Cleaning dacron, cleaning dacron sail cloth, cleaning dacron sails used on ultralight aircraft.

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Dacron sail cloth, how to clean dacron sail cloth used on ultralights and ultralight aircraft.

If you have an ultralight aircraft there is a good chance that it is covered with dacron sail cloth. This is the same style of cloth used in the sailing industry. These boats are generally quite expensive, with the owners wanting bright colours and CLEAN sails!  So to find out how to clean dacron sail cloth I searched the "sail boat" web and came up with the following recommendations.

CLEANING - Use a soft scrub brush and a mild detergent or Ivory soap. Detergents with a neutral ph factor will not tend to set certain types of soil rather than remove them. Always scrub in line with seams. After scrubbing, rinse sail with plenty of warm water to remove all soap before laying flat to dry.

MILDEW - Mildew is caused by storing soiled sails wet. While it does not affect the strength of Dacron, it is unsightly and should be removed early to prevent spreading through the dirt and moisture left in the sail- a good reason for keeping the sail clean.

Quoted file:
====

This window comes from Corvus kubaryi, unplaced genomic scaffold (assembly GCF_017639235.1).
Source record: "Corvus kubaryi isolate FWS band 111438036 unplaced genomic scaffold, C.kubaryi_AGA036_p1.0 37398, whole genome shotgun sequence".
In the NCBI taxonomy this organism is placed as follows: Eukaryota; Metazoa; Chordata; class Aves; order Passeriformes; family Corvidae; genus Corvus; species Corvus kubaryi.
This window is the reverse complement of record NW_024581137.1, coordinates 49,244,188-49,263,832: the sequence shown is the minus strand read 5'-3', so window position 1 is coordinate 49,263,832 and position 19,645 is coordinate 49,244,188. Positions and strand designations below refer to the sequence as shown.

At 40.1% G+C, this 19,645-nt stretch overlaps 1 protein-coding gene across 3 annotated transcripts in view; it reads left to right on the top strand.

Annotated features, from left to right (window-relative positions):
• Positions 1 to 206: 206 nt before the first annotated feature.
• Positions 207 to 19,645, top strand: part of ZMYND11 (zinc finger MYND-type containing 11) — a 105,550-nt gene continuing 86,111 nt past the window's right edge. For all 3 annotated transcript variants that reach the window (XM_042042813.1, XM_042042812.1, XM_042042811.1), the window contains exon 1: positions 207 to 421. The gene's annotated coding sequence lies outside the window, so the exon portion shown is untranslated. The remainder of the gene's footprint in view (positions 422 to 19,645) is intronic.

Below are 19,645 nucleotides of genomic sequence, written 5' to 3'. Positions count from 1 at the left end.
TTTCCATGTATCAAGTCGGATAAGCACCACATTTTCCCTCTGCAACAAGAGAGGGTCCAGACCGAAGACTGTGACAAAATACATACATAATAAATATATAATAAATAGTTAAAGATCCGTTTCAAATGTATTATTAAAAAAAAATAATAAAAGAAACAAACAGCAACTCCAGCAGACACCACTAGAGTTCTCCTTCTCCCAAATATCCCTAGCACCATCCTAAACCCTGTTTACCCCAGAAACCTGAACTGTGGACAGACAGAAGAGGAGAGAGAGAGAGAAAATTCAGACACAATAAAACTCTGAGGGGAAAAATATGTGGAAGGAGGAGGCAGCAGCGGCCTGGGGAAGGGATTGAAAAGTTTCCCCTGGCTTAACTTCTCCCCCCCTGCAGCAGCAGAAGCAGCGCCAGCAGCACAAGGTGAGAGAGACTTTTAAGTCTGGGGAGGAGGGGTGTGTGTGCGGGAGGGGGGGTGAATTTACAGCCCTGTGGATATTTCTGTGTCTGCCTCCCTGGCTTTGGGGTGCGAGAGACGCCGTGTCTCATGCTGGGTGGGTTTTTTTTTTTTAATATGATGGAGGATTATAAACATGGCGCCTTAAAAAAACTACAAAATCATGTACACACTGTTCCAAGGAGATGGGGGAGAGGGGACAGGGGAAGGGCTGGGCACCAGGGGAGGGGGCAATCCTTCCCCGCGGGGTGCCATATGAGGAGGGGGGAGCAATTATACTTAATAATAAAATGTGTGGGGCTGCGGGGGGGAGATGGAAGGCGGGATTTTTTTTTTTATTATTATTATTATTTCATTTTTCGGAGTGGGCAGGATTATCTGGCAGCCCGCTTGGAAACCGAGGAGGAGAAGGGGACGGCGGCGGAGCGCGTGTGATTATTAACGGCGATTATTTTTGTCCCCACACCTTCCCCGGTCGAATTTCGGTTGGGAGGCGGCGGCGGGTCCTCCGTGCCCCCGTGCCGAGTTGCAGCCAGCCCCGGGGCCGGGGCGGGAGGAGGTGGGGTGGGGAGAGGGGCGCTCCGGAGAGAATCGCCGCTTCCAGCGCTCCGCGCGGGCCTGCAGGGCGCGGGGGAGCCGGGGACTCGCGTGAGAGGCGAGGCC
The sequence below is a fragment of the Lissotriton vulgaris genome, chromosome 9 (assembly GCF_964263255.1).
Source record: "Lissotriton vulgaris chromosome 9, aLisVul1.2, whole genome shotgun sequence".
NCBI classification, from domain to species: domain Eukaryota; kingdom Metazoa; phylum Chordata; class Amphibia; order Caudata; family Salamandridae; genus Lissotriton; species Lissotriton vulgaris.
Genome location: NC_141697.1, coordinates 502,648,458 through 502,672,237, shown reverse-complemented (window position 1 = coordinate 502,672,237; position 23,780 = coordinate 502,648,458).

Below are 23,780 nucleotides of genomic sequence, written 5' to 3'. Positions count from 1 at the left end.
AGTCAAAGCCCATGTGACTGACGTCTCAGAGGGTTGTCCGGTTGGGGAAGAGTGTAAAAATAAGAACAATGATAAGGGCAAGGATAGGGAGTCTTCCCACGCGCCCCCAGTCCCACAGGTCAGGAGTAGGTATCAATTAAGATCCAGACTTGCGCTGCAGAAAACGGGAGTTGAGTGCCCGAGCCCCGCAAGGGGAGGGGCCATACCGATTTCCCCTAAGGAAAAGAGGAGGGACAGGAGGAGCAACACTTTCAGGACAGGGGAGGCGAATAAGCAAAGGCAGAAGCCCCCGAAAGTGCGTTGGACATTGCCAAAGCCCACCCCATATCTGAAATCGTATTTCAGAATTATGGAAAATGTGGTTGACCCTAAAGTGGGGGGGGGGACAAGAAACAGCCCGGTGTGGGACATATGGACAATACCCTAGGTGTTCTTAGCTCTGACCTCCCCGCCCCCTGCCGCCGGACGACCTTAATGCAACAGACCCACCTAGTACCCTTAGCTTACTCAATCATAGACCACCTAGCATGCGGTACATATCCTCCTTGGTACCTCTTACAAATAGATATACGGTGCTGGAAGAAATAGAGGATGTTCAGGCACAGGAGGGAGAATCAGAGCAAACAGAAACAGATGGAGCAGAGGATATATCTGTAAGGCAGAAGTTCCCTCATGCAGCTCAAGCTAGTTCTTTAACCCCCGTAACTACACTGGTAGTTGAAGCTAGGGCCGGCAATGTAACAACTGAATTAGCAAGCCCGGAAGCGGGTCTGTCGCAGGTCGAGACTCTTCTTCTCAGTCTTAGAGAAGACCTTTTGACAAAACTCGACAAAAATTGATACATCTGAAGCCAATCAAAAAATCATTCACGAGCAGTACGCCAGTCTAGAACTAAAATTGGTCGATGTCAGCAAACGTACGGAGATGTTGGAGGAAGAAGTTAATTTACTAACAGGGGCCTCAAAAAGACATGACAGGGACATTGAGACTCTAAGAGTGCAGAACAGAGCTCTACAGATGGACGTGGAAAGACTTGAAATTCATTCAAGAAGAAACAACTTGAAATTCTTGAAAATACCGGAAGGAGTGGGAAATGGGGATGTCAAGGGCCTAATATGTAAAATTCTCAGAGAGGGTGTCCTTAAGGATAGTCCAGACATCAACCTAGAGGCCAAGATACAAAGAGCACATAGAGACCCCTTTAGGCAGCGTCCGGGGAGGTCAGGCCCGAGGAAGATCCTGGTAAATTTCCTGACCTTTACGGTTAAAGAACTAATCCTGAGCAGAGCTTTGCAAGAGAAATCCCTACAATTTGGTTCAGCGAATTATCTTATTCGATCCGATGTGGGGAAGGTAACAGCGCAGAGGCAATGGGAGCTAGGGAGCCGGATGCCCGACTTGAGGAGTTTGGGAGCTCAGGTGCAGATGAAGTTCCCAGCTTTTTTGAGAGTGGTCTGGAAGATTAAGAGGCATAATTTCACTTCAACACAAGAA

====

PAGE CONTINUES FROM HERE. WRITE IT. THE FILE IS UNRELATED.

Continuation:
To remove mildew, brush the area with a stiff brush to remove as much as possible. Place infected area in a solution of 1% bleach and cold water for about two hours. Wash thoroughly and rinse with fresh water. Repeat if necessary.

Dacron® Sailcloth - Mildew/Blood Removal: Remove both blood and mildew by brushing the stained area with a stiff dry brush. Soak the remaining stain (stained area only) in a mild fresh water and bleach solution for 1-2 hours, lightly scrubbing the spot occasionally. Rinse liberally with fresh cool water. Remember that mildew is a fungus growth and you should stop the growth and clean the affected area immediately upon noticing it. Since preventing mildew is much easier than removing it, please follow proper storage recommendations.

Another method is to wash the stain in hot, sudsy water (with some bleach added), then rinse and dry. Moisten the stain with lemon juice and salt and let it dry in the sun. Rinse in warm water.

MILDEW: Hot soapy water with a little bleach will generally prevail. After scrubbing, leave the solution on the fabric for a few minutes and rinse thoroughly. When using bleach a residual chlorine smell may be present after rinsing. A 1% solution of sodium thiosolphate (photographer’s hypo) should remove all chlorine traces. Here again rinse and dry well.

Note: For laminate, nylon, and Dacron® sailcloth, a disinfectant spray such as Lysol®, should stop and prevent mildew growth.